Why the Nineteenth Amendment Matters Today: A Citizen's Guide for the Centennial

30 Pages Posted: 2 Oct 2019 Last revised: 7 Oct 2019

See all articles by Neil Siegel

Neil Siegel

Duke University School of Law

Date Written: September 30, 2019

Abstract


This year marks the one hundredth anniversary of the ratification of the Nineteenth Amendment to the United States Constitution, a radically pro-democratic amendment that empowered roughly ten million women to vote in a general election for the first time. Given the practical and expressive significance of the Amendment, it is appropriate that the United States is honoring the occasion. But Americans might do more than honor their shared past. They might be encouraged to think about why the story of the Nineteenth Amendment matters to Americans living today. That story includes a half-century of social movement contestation over whether permitting women to vote would destroy or democratize the American family and the American constitutional structure. This Essay revisits the story of the Nineteenth Amendment—an unfinished narrative of both disappointment and hope—in the service of identifying reasons why that story relates to the lives of contemporary Americans. Its overarching objective is to suggest that the full story of the Amendment has always involved much more than a narrow debate over a determinate decision rule regarding women’s access to the franchise. To accomplish that objective, the Essay makes four points in four parts. The first two explain when and how voting rights for all women slowly became a reality, and the final two identify some implications of that history for American constitutional law and contemporary constitutional politics.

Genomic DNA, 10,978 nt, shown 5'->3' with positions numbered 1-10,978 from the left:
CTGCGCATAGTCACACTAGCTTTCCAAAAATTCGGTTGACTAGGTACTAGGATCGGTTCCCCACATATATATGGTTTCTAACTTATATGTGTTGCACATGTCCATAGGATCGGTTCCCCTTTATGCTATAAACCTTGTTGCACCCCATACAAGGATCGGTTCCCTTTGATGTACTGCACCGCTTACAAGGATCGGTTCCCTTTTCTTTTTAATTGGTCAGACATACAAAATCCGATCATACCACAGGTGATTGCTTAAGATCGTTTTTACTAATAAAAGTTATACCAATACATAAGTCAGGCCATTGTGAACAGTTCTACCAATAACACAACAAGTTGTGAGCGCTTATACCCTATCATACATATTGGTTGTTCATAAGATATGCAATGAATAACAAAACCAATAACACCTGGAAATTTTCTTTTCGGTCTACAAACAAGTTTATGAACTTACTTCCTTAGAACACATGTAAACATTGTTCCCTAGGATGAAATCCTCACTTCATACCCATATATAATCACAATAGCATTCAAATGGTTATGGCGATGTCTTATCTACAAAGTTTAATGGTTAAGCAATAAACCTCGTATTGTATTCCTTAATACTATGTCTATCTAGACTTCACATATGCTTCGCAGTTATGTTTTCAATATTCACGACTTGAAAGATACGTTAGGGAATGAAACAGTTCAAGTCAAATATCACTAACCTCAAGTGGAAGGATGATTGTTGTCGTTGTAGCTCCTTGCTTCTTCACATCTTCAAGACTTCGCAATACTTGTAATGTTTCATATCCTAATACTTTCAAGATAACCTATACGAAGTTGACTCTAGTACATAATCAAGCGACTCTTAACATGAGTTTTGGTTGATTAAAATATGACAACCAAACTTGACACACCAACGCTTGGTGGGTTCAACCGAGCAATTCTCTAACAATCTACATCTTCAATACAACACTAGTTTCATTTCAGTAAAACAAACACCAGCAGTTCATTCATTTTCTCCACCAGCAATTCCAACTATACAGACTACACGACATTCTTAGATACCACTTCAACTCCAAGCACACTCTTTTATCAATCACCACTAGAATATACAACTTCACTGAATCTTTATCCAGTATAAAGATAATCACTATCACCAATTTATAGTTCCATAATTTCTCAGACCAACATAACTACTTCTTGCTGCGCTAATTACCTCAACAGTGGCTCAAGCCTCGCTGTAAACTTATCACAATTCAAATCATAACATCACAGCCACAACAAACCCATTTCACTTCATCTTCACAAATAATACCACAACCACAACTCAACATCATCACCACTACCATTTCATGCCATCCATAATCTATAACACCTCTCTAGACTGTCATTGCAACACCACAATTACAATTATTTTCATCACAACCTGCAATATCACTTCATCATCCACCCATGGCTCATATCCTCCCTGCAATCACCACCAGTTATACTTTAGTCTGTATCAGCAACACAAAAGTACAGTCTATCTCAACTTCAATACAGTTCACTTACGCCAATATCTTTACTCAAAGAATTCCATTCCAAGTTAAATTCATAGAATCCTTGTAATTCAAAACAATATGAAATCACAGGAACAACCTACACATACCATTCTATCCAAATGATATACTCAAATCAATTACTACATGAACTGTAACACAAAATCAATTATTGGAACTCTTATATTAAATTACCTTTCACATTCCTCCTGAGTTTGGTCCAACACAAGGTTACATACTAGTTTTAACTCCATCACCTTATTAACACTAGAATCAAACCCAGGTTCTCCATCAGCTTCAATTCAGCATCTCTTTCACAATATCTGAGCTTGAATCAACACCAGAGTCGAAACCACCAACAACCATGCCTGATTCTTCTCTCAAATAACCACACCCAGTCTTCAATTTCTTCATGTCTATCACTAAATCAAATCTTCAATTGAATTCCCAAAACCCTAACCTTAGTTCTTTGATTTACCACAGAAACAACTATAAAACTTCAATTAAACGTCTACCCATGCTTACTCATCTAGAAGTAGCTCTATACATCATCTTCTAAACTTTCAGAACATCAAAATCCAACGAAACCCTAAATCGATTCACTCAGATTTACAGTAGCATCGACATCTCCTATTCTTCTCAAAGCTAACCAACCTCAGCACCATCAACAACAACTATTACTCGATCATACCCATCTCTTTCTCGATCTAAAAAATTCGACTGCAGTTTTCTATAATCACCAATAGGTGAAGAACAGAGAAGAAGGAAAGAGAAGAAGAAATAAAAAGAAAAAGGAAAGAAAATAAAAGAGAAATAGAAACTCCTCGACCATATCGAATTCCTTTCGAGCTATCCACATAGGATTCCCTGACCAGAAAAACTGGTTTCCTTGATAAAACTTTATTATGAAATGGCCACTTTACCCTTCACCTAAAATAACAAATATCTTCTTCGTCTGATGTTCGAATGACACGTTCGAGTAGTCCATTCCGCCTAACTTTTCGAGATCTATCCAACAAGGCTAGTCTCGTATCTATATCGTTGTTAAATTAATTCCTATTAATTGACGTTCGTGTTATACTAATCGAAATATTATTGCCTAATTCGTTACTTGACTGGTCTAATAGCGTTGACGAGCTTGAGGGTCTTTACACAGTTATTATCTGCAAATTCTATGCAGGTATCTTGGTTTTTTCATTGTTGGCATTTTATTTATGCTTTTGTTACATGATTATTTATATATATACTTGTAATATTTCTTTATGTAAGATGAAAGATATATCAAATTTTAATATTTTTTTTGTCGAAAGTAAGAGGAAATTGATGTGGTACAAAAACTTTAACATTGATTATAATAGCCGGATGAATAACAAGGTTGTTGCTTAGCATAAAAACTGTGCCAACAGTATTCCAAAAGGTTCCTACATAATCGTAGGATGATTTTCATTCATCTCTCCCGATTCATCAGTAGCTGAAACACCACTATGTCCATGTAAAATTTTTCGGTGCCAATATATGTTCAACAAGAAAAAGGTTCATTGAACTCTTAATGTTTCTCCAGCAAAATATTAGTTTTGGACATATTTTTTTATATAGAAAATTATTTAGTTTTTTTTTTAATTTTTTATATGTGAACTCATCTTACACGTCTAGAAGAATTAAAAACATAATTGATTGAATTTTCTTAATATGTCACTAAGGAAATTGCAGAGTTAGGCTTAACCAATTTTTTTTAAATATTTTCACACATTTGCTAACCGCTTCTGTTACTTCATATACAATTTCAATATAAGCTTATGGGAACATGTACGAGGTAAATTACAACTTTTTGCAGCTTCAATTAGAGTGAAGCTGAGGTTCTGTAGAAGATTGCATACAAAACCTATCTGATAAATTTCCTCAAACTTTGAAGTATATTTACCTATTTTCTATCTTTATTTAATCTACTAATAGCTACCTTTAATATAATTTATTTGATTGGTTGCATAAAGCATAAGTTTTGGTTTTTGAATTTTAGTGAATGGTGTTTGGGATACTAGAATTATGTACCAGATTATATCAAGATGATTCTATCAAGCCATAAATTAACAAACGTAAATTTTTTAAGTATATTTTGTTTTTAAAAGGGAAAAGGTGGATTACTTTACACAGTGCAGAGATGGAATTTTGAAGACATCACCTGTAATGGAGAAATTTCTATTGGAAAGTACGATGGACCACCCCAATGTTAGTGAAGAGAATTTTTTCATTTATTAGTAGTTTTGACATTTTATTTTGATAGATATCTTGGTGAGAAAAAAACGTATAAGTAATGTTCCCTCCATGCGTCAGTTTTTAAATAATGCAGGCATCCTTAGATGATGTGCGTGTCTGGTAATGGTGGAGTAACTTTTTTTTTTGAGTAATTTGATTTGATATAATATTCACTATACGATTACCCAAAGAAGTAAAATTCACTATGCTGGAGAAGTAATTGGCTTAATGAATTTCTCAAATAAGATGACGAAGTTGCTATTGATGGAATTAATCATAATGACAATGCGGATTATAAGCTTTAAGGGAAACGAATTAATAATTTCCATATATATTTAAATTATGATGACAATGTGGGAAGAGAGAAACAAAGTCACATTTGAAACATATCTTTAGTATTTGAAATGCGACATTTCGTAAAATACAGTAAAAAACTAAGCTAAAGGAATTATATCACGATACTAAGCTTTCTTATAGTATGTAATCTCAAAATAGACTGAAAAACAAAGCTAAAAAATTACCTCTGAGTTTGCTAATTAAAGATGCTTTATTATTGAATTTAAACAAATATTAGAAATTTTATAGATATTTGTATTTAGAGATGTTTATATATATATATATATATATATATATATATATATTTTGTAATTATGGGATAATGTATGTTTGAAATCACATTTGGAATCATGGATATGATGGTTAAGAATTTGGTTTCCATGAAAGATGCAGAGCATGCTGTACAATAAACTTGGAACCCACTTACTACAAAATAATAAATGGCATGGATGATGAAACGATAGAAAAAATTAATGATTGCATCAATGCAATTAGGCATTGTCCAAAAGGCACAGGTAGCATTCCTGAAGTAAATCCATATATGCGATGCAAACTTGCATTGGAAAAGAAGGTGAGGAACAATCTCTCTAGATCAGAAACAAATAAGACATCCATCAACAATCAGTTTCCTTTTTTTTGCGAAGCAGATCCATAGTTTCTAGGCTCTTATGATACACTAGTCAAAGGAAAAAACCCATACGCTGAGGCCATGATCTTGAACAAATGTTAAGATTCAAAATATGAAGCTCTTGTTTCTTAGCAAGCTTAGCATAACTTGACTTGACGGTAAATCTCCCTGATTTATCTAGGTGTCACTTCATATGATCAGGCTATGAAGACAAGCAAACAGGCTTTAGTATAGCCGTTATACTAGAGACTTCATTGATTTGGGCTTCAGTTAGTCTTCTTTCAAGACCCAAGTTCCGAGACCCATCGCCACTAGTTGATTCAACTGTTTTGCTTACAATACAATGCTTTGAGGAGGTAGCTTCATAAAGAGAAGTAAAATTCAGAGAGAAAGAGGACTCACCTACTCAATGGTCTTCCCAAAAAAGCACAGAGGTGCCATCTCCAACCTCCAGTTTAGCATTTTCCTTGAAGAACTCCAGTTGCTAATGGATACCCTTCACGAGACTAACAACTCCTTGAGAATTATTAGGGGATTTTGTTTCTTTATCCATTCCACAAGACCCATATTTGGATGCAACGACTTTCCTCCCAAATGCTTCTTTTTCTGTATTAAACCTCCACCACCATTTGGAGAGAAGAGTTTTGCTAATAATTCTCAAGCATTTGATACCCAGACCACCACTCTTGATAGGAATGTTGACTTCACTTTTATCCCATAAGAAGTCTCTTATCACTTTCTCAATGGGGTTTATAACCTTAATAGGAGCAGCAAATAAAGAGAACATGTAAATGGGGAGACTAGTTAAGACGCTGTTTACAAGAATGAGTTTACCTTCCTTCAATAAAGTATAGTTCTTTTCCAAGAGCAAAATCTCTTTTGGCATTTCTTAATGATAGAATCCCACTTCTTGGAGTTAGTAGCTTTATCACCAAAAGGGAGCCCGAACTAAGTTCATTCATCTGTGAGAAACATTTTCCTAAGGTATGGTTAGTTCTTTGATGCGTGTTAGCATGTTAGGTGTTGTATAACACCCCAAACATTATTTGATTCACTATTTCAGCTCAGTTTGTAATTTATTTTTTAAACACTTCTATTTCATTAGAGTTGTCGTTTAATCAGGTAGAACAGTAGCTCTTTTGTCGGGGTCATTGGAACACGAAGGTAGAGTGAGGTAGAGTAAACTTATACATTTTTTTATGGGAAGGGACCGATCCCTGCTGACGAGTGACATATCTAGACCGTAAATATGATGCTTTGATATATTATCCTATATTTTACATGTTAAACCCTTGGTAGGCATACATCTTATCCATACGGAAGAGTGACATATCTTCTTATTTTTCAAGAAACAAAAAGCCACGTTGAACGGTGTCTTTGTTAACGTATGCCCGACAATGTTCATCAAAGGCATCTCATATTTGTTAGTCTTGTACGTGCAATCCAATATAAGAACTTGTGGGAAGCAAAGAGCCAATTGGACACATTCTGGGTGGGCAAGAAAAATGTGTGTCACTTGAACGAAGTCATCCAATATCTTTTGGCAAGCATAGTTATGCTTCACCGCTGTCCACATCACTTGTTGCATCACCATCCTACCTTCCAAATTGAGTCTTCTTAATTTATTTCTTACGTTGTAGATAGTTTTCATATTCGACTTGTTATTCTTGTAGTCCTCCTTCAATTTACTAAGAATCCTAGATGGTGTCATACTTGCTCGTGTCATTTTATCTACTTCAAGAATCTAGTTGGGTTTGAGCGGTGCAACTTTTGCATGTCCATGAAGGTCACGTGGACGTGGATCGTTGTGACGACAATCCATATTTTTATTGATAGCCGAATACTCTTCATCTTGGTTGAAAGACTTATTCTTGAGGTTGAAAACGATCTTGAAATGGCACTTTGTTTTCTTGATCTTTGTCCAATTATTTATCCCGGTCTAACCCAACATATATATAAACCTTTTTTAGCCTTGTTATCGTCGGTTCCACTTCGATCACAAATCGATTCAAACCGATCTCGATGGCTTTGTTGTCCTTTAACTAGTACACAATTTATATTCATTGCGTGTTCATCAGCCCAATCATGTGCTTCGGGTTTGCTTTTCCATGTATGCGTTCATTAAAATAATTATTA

Part I considers which women were enfranchised when and why it matters. Part II considers some of the groups (men) and structures (federalism) that both impeded and facilitated woman suffrage. Part III explains the link between restrictions on woman suffrage and the social subordination of women to men, showing how the anti-subordination rationale of the Nineteenth Amendment bears on both its own interpretation and the interpretation of the Equal Protection Clause by the courts. Part IV turns to the contemporary implications of the story of the Nineteenth Amendment for American constitutional politics, including debates over the Equal Rights Amendment, unequal pay for equal work, paid family and self-care leave, and restrictions on access to contraception and abortion.

Keywords: Nineteenth Amendment, women's rights, woman suffrage, voting rights

Suggested Citation

Siegel, Neil, Why the Nineteenth Amendment Matters Today: A Citizen's Guide for the Centennial (September 30, 2019). Duke Law School Public Law & Legal Theory Series No. 2019-66. Available at SSRN: https://ssrn.com/abstract=3461919 or http://dx.doi.org/10.2139/ssrn.3461919

Neil Siegel (Contact Author)

Duke University School of Law ( email )

210 Science Drive
Box 90362
Durham, NC 27708
United States

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